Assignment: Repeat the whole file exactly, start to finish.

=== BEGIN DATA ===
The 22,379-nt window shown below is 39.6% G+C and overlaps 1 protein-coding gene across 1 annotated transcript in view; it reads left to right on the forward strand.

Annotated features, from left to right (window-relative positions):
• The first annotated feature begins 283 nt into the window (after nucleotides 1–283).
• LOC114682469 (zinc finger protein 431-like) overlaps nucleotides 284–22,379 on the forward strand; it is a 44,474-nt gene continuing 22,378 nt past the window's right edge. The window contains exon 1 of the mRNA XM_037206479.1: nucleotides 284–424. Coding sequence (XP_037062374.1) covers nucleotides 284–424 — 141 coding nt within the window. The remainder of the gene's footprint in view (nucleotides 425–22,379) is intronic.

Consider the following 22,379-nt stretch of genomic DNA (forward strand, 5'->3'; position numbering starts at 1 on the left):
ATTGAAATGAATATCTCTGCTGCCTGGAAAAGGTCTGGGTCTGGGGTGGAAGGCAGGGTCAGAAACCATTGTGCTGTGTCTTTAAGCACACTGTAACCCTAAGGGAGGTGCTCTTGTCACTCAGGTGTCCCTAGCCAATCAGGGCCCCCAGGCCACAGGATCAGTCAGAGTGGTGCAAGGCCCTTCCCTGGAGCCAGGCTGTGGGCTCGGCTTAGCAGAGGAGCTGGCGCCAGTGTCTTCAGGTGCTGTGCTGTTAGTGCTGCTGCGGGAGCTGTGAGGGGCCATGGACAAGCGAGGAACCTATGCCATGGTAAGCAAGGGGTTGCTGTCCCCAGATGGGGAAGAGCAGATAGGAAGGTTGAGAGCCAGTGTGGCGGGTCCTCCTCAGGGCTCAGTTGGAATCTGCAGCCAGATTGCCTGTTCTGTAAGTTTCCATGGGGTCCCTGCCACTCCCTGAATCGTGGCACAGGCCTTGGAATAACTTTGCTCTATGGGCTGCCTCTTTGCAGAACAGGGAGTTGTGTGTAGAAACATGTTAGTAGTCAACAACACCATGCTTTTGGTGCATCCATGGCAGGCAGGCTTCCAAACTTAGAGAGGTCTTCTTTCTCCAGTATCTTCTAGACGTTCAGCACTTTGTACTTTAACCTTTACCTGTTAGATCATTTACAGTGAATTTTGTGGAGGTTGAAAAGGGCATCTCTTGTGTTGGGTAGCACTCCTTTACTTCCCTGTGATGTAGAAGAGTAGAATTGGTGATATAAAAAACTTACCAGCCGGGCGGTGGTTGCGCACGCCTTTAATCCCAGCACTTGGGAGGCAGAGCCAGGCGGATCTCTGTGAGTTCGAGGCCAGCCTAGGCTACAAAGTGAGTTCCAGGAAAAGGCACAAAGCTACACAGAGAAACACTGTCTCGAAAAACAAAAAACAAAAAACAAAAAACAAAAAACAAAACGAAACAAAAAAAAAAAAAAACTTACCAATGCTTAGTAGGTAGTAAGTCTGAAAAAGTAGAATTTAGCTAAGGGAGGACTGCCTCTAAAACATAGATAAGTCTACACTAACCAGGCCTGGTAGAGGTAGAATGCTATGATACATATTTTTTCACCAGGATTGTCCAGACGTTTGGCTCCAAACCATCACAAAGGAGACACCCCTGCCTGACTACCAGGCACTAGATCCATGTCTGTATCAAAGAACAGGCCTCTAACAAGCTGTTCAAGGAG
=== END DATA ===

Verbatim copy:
The 22,379-nt window shown below is 39.6% G+C and overlaps 1 protein-coding gene across 1 annotated transcript in view; it reads left to right on the forward strand.

Annotated features, from left to right (window-relative positions):
• The first annotated feature begins 283 nt into the window (after nucleotides 1–283).
• LOC114682469 (zinc finger protein 431-like) overlaps nucleotides 284–22,379 on the forward strand; it is a 44,474-nt gene continuing 22,378 nt past the window's right edge. The window contains exon 1 of the mRNA XM_037206479.1: nucleotides 284–424. Coding sequence (XP_037062374.1) covers nucleotides 284–424 — 141 coding nt within the window. The remainder of the gene's footprint in view (nucleotides 425–22,379) is intronic.

Consider the following 22,379-nt stretch of genomic DNA (forward strand, 5'->3'; position numbering starts at 1 on the left):
ATTGAAATGAATATCTCTGCTGCCTGGAAAAGGTCTGGGTCTGGGGTGGAAGGCAGGGTCAGAAACCATTGTGCTGTGTCTTTAAGCACACTGTAACCCTAAGGGAGGTGCTCTTGTCACTCAGGTGTCCCTAGCCAATCAGGGCCCCCAGGCCACAGGATCAGTCAGAGTGGTGCAAGGCCCTTCCCTGGAGCCAGGCTGTGGGCTCGGCTTAGCAGAGGAGCTGGCGCCAGTGTCTTCAGGTGCTGTGCTGTTAGTGCTGCTGCGGGAGCTGTGAGGGGCCATGGACAAGCGAGGAACCTATGCCATGGTAAGCAAGGGGTTGCTGTCCCCAGATGGGGAAGAGCAGATAGGAAGGTTGAGAGCCAGTGTGGCGGGTCCTCCTCAGGGCTCAGTTGGAATCTGCAGCCAGATTGCCTGTTCTGTAAGTTTCCATGGGGTCCCTGCCACTCCCTGAATCGTGGCACAGGCCTTGGAATAACTTTGCTCTATGGGCTGCCTCTTTGCAGAACAGGGAGTTGTGTGTAGAAACATGTTAGTAGTCAACAACACCATGCTTTTGGTGCATCCATGGCAGGCAGGCTTCCAAACTTAGAGAGGTCTTCTTTCTCCAGTATCTTCTAGACGTTCAGCACTTTGTACTTTAACCTTTACCTGTTAGATCATTTACAGTGAATTTTGTGGAGGTTGAAAAGGGCATCTCTTGTGTTGGGTAGCACTCCTTTACTTCCCTGTGATGTAGAAGAGTAGAATTGGTGATATAAAAAACTTACCAGCCGGGCGGTGGTTGCGCACGCCTTTAATCCCAGCACTTGGGAGGCAGAGCCAGGCGGATCTCTGTGAGTTCGAGGCCAGCCTAGGCTACAAAGTGAGTTCCAGGAAAAGGCACAAAGCTACACAGAGAAACACTGTCTCGAAAAACAAAAAACAAAAAACAAAAAACAAAAAACAAAACGAAACAAAAAAAAAAAAAAACTTACCAATGCTTAGTAGGTAGTAAGTCTGAAAAAGTAGAATTTAGCTAAGGGAGGACTGCCTCTAAAACATAGATAAGTCTACACTAACCAGGCCTGGTAGAGGTAGAATGCTATGATACATATTTTTTCACCAGGATTGTCCAGACGTTTGGCTCCAAACCATCACAAAGGAGACACCCCTGCCTGACTACCAGGCACTAGATCCATGTCTGTATCAAAGAACAGGCCTCTAACAAGCTGTTCAAGGAG